In 1995, the APA Council of Representatives requested that the APA Committee for the Advancement of Professional Practice (CAPP), the Board of Scientific Affairs (BSA), and the Board for Educational Affairs (BEA) jointly develop a model curriculum for training in psychopharmacology. A conference committee representing all three groups produced the recommended postdoctoral training in psychopharmacology for prescription privileges (APA, 1996b) which outlines the requirements for the level 3 curriculum for prescribing. These training guidelines are based upon the review of earlier models proposed in the literature (Brentar & McNamara, 1991; Cullen & Newman, 1997; DeLeon, Fox, & Graham, 1991; Fox, 1988; Fox, Schwelitz & Barclay, 1992; Moses, 1990; Smyer, Balster, Egli, Johnson, Kilbey, Leith, & Puente, 1993) and by a variety of other groups including the DoD demonstration project curriculum (USGAO, 1999), the reports of the Blue Ribbon Panel for the Professional Education Task Force of the CPA-CSPP (1995), and the American College of Neuropsychopharmacology (1998). (See Appendix C).
The postdoctoral training model (APA, 1996b) assumes that all trainees will possess a doctoral degree in psychology, hold a current state license as a psychologist, and practice as a health service provider. Trainees must also demonstrate knowledge of human biology, anatomy and physiology, biochemistry, neuroanatomy, and psychopharmacology as prerequisites. The training curriculum is based upon a minimum of 300 hours of didactic instruction in neuroscience, pharmacology and psychopharmacology, physiology and pathophysiology, physical and laboratory assessment, and clinical pharmacotherapeutics. The APA model recommends that in order to provide the scope of training necessary, faculty with terminal degrees and expertise in the following disciplines would be needed: physiology, biochemistry, neuroscience, pharmacology, psychology, pharmacy, medicine, and psychiatry. The APA model states further that this training program must be provided by a regionally accredited institution of higher learning or another accredited provider of instruction and training. In addition, the model includes recommended contact hours in each didactic area. A clinical practicum is also required and designed to be an intensive, closely supervised experience involving exposure to a range of patients and diagnoses (APA, 1996b).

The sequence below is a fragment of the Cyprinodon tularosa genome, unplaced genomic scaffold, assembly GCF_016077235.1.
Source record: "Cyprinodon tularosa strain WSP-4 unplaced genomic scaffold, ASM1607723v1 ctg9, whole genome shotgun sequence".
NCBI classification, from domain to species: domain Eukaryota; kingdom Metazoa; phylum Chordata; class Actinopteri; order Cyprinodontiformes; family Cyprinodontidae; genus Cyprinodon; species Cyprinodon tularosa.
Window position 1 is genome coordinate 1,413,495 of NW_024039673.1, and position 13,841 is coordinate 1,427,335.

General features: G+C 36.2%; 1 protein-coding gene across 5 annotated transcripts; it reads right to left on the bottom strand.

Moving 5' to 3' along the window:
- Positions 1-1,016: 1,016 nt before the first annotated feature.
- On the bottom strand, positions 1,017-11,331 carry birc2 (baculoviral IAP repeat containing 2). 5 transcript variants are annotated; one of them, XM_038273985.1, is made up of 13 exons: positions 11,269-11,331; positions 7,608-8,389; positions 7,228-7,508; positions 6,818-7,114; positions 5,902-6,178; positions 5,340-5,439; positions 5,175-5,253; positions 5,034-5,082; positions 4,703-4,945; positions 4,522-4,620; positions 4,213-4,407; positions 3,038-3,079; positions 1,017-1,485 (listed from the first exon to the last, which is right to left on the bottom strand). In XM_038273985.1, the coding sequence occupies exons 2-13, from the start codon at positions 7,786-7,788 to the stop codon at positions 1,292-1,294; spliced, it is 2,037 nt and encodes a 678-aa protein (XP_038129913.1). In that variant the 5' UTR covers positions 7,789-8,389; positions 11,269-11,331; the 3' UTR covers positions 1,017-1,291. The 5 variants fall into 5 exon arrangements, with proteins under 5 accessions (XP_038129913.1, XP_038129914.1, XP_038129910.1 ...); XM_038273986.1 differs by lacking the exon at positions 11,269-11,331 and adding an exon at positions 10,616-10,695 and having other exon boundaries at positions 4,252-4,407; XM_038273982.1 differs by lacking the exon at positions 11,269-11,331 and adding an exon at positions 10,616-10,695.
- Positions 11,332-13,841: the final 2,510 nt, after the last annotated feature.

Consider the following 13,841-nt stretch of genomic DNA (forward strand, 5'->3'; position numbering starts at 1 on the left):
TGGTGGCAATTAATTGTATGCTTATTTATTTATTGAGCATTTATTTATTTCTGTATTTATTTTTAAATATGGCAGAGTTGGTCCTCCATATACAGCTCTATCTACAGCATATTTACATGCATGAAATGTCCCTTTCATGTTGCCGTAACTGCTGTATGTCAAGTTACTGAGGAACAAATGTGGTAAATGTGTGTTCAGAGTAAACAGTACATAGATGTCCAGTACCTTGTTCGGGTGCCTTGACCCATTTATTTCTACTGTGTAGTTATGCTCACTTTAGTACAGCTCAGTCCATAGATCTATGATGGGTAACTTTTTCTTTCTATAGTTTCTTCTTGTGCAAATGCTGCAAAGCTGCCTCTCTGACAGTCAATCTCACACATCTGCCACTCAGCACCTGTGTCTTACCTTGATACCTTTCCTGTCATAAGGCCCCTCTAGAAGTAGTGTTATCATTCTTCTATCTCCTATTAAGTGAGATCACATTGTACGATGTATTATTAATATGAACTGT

This APA-recommended curriculum appears to be followed in principle by all the current psychopharmacology postdoctoral training programs in the U.S. Some programs are housed in universities, some are provided by distance learning, and some are free standing. Descriptions of current programs and their curricular offerings may be found through links in the APA website at www.apa.org.